Ask Gagan Narang's close associate and shooting coach, Pawan Kumar, what he feels about his shooting. And the prompt reply is, "He shoots with feeling".
At first, it's difficult to comprehend what feeling Pawan is talking about. He elaborates: "I am not talking about emotional feeling. It's about the feeling he gets when he touches the trigger. If he gets the right feel, only then will he shoot," says Pawan, the director at Gagan's initiative 'Gun For Glory' academy.
"After the 2010 Commonwealth Games, Gagan went in for a new rifle and new jacket. In a short span, he became comfortable with the rifle, but not with the jacket. His body wasn't giving him the same feeling as with the old jacket. He kept trying new jackets and after changing at least half-a-dozen of them over 18 months, he went back to his eight-year-old jacket and it showed in his performance at the Munich World Cup. Despite the patchwork on the jacket, he will continue with it for a long time only because of the feel."
Aura of invincibility
Whenever Gagan participates in a major competition, there is an aura of invincibility, and more often than not, he is on the podium. That's precisely why his cupboard is overflowing with medals, awards and trophies - like the Rajiv Gandhi Khel Ratna, Arjuna Award and Padma Shree and half-a-dozen World Cup medals, most of them of the golden hue. The only thing missing is an Olympic medal.
At the Beijing Games, had it not been for the new 'count-back rule', who knows, Gagan could have been on the podium along with Bindra. Five shooters were tied on 595 for four slots in the final. Unfortunately, the rule didn't favour Gagan and he lost out on a 10m air rifle finals slot.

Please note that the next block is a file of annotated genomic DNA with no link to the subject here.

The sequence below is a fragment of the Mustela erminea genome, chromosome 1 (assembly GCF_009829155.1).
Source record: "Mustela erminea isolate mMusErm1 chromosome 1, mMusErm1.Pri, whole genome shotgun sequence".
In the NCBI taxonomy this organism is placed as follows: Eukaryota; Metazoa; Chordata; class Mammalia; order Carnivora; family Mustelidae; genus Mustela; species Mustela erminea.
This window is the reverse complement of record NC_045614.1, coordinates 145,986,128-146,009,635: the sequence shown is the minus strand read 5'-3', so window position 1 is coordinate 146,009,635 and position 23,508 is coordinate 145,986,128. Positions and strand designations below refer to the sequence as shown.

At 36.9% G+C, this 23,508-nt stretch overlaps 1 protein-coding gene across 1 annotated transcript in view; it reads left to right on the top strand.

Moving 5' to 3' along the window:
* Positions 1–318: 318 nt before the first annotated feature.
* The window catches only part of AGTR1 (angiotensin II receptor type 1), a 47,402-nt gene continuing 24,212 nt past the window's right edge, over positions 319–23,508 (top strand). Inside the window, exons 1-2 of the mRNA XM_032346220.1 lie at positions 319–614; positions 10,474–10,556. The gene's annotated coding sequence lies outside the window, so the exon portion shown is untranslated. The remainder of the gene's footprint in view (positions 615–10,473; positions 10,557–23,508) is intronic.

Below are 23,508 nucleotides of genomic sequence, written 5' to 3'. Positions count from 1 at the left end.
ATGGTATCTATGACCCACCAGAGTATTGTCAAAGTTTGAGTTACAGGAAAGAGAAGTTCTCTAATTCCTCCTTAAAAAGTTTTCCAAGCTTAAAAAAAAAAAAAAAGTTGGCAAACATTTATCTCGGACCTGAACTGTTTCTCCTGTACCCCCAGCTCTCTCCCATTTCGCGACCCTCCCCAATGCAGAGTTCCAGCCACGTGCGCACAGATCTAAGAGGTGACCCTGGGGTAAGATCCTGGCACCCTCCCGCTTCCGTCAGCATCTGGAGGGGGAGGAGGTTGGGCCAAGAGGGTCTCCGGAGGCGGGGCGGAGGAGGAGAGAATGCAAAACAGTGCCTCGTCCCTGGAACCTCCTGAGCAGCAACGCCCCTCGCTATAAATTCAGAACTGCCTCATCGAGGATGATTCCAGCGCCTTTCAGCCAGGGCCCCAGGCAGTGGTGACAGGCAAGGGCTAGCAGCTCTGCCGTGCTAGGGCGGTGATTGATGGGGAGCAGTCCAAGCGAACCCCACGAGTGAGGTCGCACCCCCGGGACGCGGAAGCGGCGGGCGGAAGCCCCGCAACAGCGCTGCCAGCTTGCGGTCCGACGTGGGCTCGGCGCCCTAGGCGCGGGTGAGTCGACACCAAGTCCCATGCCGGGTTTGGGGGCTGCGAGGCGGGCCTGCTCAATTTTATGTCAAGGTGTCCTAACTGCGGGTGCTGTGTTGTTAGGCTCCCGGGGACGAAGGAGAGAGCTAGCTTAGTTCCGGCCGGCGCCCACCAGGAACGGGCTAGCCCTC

But for the Hyderabad marksman, who came into the limelight during the 2003 Afro-Asian Games, Beijing is history and London is the new assignment.
After narrowly missing the medal in Beijing, he went on to prove his worth on many occasions, winning medals in World Cups and World championships and equalling the world record twice. Till date, he has seven World Cup and World championship medals, five of them coming after the Beijing debacle.
"For sure, he has bad memories of Beijing. But he never discussed it or made excuses. Rather, he was more determined after that and only because of that determination he went on to equal the world record twice," said Pawan.
"Even when he missed out on the Rajiv Gandhi Khel Ratna, he became more determined. To prove his point, he went on to book the country's first London Games quota," he added.